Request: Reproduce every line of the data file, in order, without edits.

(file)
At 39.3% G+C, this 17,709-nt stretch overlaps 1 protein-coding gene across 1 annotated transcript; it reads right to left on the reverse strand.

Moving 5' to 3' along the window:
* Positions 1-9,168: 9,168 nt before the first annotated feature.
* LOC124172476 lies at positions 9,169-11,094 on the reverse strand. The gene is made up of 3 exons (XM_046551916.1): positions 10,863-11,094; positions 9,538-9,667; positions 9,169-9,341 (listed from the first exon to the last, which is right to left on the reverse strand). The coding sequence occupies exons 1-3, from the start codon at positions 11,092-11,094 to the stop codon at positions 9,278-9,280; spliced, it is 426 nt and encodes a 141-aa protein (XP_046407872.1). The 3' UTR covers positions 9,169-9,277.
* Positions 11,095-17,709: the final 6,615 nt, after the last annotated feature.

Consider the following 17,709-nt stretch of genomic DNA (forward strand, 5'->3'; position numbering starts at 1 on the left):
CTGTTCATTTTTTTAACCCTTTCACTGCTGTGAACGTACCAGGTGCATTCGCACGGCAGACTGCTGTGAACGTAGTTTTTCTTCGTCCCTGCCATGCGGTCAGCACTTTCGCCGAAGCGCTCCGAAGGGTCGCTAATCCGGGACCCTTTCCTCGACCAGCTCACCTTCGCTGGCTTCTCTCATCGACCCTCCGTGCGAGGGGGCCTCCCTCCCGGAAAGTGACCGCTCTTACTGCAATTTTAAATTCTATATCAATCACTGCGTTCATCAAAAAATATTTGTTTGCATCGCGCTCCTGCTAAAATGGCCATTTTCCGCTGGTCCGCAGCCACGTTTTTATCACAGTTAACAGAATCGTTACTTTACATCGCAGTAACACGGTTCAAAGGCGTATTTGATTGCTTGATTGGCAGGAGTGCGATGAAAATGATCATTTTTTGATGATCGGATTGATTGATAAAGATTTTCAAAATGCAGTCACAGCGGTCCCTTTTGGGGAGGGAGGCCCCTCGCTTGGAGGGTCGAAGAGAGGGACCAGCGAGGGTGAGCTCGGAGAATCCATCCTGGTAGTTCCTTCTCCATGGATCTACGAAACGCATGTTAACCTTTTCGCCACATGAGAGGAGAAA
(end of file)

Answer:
At 39.3% G+C, this 17,709-nt stretch overlaps 1 protein-coding gene across 1 annotated transcript; it reads right to left on the reverse strand.

Moving 5' to 3' along the window:
* Positions 1-9,168: 9,168 nt before the first annotated feature.
* LOC124172476 lies at positions 9,169-11,094 on the reverse strand. The gene is made up of 3 exons (XM_046551916.1): positions 10,863-11,094; positions 9,538-9,667; positions 9,169-9,341 (listed from the first exon to the last, which is right to left on the reverse strand). The coding sequence occupies exons 1-3, from the start codon at positions 11,092-11,094 to the stop codon at positions 9,278-9,280; spliced, it is 426 nt and encodes a 141-aa protein (XP_046407872.1). The 3' UTR covers positions 9,169-9,277.
* Positions 11,095-17,709: the final 6,615 nt, after the last annotated feature.

Consider the following 17,709-nt stretch of genomic DNA (forward strand, 5'->3'; position numbering starts at 1 on the left):
CTGTTCATTTTTTTAACCCTTTCACTGCTGTGAACGTACCAGGTGCATTCGCACGGCAGACTGCTGTGAACGTAGTTTTTCTTCGTCCCTGCCATGCGGTCAGCACTTTCGCCGAAGCGCTCCGAAGGGTCGCTAATCCGGGACCCTTTCCTCGACCAGCTCACCTTCGCTGGCTTCTCTCATCGACCCTCCGTGCGAGGGGGCCTCCCTCCCGGAAAGTGACCGCTCTTACTGCAATTTTAAATTCTATATCAATCACTGCGTTCATCAAAAAATATTTGTTTGCATCGCGCTCCTGCTAAAATGGCCATTTTCCGCTGGTCCGCAGCCACGTTTTTATCACAGTTAACAGAATCGTTACTTTACATCGCAGTAACACGGTTCAAAGGCGTATTTGATTGCTTGATTGGCAGGAGTGCGATGAAAATGATCATTTTTTGATGATCGGATTGATTGATAAAGATTTTCAAAATGCAGTCACAGCGGTCCCTTTTGGGGAGGGAGGCCCCTCGCTTGGAGGGTCGAAGAGAGGGACCAGCGAGGGTGAGCTCGGAGAATCCATCCTGGTAGTTCCTTCTCCATGGATCTACGAAACGCATGTTAACCTTTTCGCCACATGAGAGGAGAAA